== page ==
Staunton, VA, April 17, 2017 – The Kremlin has imposed a media blackout on the Russian truckers’ strike that is now in its third week and has been joined by drivers in at least 80 federal subjects, but unfortunately, coverage of this worker action by the Western media has been almost as sparse.
On the one hand, this reflects the Kremlin’s ability to keep the story out of all but a few Moscow outlets on which Western journalists typically rely and the fact that the most important centers of the strike – in the North Caucasus, the Far East and Karelia – are far from the Russian capital.
And on the other hand, it also reflects the tendency of Western outlets to devote enormous attention to actions by small groups of liberal intellectuals and political opponents of Vladimir Putin rather than much at all to the far larger economic and increasingly political protests of workers like the long-haul truckers.
Now, however, the truckers themselves are coming to Moscow, and one can hope that perhaps Western outlets will devote more attention to them. On the capital’s ring road, police blocked a small convoy of striking truckers who sought to attract attention to their cause.
With luck they will succeed and get more attention. When they pulled into a parking lot, their leaders say, the police told them to move along because they were on private property.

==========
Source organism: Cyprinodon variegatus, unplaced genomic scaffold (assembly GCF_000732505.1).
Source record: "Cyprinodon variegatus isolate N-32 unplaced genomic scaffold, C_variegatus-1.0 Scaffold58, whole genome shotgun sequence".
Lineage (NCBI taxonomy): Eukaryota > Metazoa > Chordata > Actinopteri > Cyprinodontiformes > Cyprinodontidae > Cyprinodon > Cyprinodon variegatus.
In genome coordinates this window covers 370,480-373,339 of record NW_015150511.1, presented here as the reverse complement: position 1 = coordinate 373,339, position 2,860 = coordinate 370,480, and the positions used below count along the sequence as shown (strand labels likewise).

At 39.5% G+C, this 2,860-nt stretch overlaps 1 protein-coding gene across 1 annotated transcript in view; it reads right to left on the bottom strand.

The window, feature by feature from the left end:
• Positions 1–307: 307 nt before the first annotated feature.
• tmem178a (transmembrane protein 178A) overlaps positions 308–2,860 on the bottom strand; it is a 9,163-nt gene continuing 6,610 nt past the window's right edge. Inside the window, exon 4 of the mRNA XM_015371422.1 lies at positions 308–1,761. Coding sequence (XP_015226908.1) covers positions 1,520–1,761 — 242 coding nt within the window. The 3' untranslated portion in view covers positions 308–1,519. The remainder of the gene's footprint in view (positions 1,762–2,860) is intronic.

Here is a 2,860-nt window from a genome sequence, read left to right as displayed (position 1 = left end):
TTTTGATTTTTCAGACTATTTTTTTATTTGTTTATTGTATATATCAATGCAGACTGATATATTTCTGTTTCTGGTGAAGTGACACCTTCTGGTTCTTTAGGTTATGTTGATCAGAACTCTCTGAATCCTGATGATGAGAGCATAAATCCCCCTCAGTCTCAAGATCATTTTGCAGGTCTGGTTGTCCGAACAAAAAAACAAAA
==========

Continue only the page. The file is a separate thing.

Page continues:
The truckers deserve such coverage not only because of the size of their protest but because the leaders of their movement are often delivering political messages more significant than those offered by the more mediagenic intellectual demonstrators.
One of their number, for example, pointed out that “the biggest problem” of Russia is that “there is no society or structures of society. [Instead, the country’s current leadership] has destroyed it as a class,” much as Soviet leaders claimed to have destroyed this or that “class” in the past.
“We need a trade union,” he continued, “but no one wants to take part in it” because the dispersal of the previous protests and “the absence of normal political system within the system” has taught people that “it is useless to struggle.”
“People simply don’t believe that it is possible to defeat this monster” consisting of the Kremlin and the Russian legislature.
Their lack of such belief, he said, “arises from our television, from the federal channels” which everyone watches and which promote the idea that fighting the system is a hopeless enterprise. It would be too bad if Western media outlets would convey the same image of Russia and Russians to their audiences.